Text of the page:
Since the sight is attached on the right side of your riser and the arrow rest/plunger, too, I would expect more weight to be needed on the left than the right side of your short rods to achieve balance. This assumes (and it may not be a good assumption) that the riser is balanced around its central plane (because of the “sight window” they tend to be “right heavy” if anything). (Obviously you don’t want to add so much weight that you struggle to hold the bow up!)

Here is a test. Have a friend stand in front of you as you draw (no arrow!) with your eyes closed. When you are at anchor, have her check to see if your bow is straight up and down. Do this a couple of times to see if it is repeatable. If it is, you are good to go. You want to be able to feel that your bow is straight up and down and gravity is your best reference for this (actually there are others).

Your bow doesn’t have to be straight up and down at full draw, it just has to be consistently located, but what is your reference for, say, 7 degrees off of plumb? Any angle other than 0 degrees off of plumb is hard to repeat.

If you can hold your bow vertically, and the string is in the same vertical plane as the center of the riser, the long rod, etc. and the sight bar (the vertical bit at the end of the extension bar of your sight) is parallel with that plane, you have the best setup. If the sight bar is at an angle to that plane, then as you move the aperture up and down, you are also moving it left and right! Not a recipe for success!

Image the plane of the screen you are viewing this on splits these risers perfectly in half. That is the central plane of the riser. Your limbs need to be centered on this plane, as is the sight aperture and your bowstring.

Imagine the plane of the screen you are viewing this on splits these risers perfectly in half. That is the central plane of the riser. Your limbs need to be centered on this plane, as does the sight aperture and your bowstring.

There have been people who built a “cant” (e.g. 7 degrees slant) into their full draw position. They wedged their sight to match this angle (so that its sight bar was vertical when the bow was held at that slight angle) because they felt that the canted bow was the most natural position for them. Few people do this. The point is the bow doesn’t have to be straight up and down, it just makes everything easier. My preference is to have everything perfectly plumb by having stabilizers, back weights, etc. to create a center of gravity lower than your hand and usually slightly forward of it to make your bow roll after the shot which allows us to feel that straight up and down position easier. To experience this, if you were to hold a hammer with the head up, the hammer is tippy, unstable, but if you hold it with the head down (just two fingers on the handle are needed) it is very stable … due to gravity). Having your bow set up this way (bottom heavier than the top), allows you to have the bow set its own position (vertically).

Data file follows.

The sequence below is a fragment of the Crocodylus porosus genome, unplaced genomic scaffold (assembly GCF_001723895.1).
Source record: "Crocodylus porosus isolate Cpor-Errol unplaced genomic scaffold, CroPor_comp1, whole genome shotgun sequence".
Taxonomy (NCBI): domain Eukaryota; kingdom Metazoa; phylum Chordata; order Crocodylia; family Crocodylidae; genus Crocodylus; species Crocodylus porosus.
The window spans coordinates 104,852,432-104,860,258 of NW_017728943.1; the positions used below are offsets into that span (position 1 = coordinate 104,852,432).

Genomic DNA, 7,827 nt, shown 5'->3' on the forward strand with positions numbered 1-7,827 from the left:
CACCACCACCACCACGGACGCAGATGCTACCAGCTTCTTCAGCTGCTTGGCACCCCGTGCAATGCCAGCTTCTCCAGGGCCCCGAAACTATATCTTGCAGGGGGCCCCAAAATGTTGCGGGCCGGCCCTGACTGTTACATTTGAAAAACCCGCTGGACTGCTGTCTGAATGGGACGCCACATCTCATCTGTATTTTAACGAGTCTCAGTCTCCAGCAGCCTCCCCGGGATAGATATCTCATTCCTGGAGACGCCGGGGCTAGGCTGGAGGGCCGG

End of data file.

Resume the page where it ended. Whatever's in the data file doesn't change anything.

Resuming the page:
The idea behind setting your bow up to be front heavy as well allows for some post shot feedback. If you shoot a recurve bow when it is bare and if you have a relaxed bow hand, the top limb rocks back toward the archer after the shot. This is because the pivot point of the grip is the center of the bow vertically and you are holding the bow mostly on the bottom half, making it top heavy (you are also holding it where most of the mass of the riser and limbs is toward you which is why the top limb rotates down and back. In this case the center of gravity is behind and above the pivot point.

When a long rod stabilizer is fitted to a bow, recurve or compound, it causes the bow to rotate forward instead of backward (a small amount of weight placed far away has more leverage than a larger amount placed closer). So, after a shot occurs the bow rolls forward in your bow hand. If your hand is relaxed (key point) the bow is reacting to the forces acting on it at the moment of the string loose (gravity, the limbs changing positions, etc.). This “rollover” should occur the exact same way after each shot and thus is a gauge of whether you are being consistent. If the bow rolls differently after each shot you are being inconsistent. So, when a shot is made, beginners are looking at the target to see where their arrow hits. More advanced archers are paying attention to their bow’s reaction to the shot to see if it is consistent with the last and other previous shots. The arrow is launched; it will hit where it will hit. That’s what binoculars and spotting scopes are for. If you do not pay attention to your bow reaction, that information is lost into the past; no binoculars are powerful enough to see it.